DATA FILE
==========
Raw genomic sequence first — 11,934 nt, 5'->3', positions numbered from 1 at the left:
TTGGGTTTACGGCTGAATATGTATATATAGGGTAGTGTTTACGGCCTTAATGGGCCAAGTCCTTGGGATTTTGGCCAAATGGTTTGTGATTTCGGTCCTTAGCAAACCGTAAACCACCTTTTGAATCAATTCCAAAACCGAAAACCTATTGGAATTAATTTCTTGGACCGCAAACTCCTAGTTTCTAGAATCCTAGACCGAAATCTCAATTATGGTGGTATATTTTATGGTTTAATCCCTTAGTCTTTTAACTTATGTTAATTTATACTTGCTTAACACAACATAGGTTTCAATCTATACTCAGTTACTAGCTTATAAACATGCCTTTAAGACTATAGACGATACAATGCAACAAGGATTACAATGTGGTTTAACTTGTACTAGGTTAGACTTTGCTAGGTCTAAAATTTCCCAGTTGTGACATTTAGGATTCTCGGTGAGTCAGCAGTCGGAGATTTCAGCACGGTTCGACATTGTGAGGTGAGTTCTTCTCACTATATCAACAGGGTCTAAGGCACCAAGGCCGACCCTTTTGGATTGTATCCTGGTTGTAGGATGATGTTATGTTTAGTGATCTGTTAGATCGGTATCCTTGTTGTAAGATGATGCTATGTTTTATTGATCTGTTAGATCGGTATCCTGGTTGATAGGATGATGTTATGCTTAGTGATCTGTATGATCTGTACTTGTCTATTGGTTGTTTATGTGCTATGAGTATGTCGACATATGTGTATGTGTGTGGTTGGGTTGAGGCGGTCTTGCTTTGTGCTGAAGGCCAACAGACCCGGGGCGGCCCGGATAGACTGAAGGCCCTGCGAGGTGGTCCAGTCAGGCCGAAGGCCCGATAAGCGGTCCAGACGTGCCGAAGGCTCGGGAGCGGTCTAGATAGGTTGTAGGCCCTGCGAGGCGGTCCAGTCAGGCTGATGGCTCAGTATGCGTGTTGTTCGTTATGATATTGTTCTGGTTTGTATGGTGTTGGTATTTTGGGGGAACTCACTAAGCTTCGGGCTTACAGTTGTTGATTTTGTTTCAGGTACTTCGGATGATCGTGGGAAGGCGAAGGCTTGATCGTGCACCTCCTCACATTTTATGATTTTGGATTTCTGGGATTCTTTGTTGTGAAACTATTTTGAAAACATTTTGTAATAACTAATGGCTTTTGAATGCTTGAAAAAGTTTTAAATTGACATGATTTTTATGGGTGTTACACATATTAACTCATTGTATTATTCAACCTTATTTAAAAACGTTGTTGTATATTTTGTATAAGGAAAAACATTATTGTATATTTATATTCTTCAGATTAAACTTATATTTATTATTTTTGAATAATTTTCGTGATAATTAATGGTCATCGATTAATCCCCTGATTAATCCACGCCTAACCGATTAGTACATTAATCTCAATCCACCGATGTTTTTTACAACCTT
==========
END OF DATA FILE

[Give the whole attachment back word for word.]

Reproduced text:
Raw genomic sequence first — 11,934 nt, 5'->3', positions numbered from 1 at the left:
TTGGGTTTACGGCTGAATATGTATATATAGGGTAGTGTTTACGGCCTTAATGGGCCAAGTCCTTGGGATTTTGGCCAAATGGTTTGTGATTTCGGTCCTTAGCAAACCGTAAACCACCTTTTGAATCAATTCCAAAACCGAAAACCTATTGGAATTAATTTCTTGGACCGCAAACTCCTAGTTTCTAGAATCCTAGACCGAAATCTCAATTATGGTGGTATATTTTATGGTTTAATCCCTTAGTCTTTTAACTTATGTTAATTTATACTTGCTTAACACAACATAGGTTTCAATCTATACTCAGTTACTAGCTTATAAACATGCCTTTAAGACTATAGACGATACAATGCAACAAGGATTACAATGTGGTTTAACTTGTACTAGGTTAGACTTTGCTAGGTCTAAAATTTCCCAGTTGTGACATTTAGGATTCTCGGTGAGTCAGCAGTCGGAGATTTCAGCACGGTTCGACATTGTGAGGTGAGTTCTTCTCACTATATCAACAGGGTCTAAGGCACCAAGGCCGACCCTTTTGGATTGTATCCTGGTTGTAGGATGATGTTATGTTTAGTGATCTGTTAGATCGGTATCCTTGTTGTAAGATGATGCTATGTTTTATTGATCTGTTAGATCGGTATCCTGGTTGATAGGATGATGTTATGCTTAGTGATCTGTATGATCTGTACTTGTCTATTGGTTGTTTATGTGCTATGAGTATGTCGACATATGTGTATGTGTGTGGTTGGGTTGAGGCGGTCTTGCTTTGTGCTGAAGGCCAACAGACCCGGGGCGGCCCGGATAGACTGAAGGCCCTGCGAGGTGGTCCAGTCAGGCCGAAGGCCCGATAAGCGGTCCAGACGTGCCGAAGGCTCGGGAGCGGTCTAGATAGGTTGTAGGCCCTGCGAGGCGGTCCAGTCAGGCTGATGGCTCAGTATGCGTGTTGTTCGTTATGATATTGTTCTGGTTTGTATGGTGTTGGTATTTTGGGGGAACTCACTAAGCTTCGGGCTTACAGTTGTTGATTTTGTTTCAGGTACTTCGGATGATCGTGGGAAGGCGAAGGCTTGATCGTGCACCTCCTCACATTTTATGATTTTGGATTTCTGGGATTCTTTGTTGTGAAACTATTTTGAAAACATTTTGTAATAACTAATGGCTTTTGAATGCTTGAAAAAGTTTTAAATTGACATGATTTTTATGGGTGTTACACATATTAACTCATTGTATTATTCAACCTTATTTAAAAACGTTGTTGTATATTTTGTATAAGGAAAAACATTATTGTATATTTATATTCTTCAGATTAAACTTATATTTATTATTTTTGAATAATTTTCGTGATAATTAATGGTCATCGATTAATCCCCTGATTAATCCACGCCTAACCGATTAGTACATTAATCTCAATCCACCGATGTTTTTTACAACCTT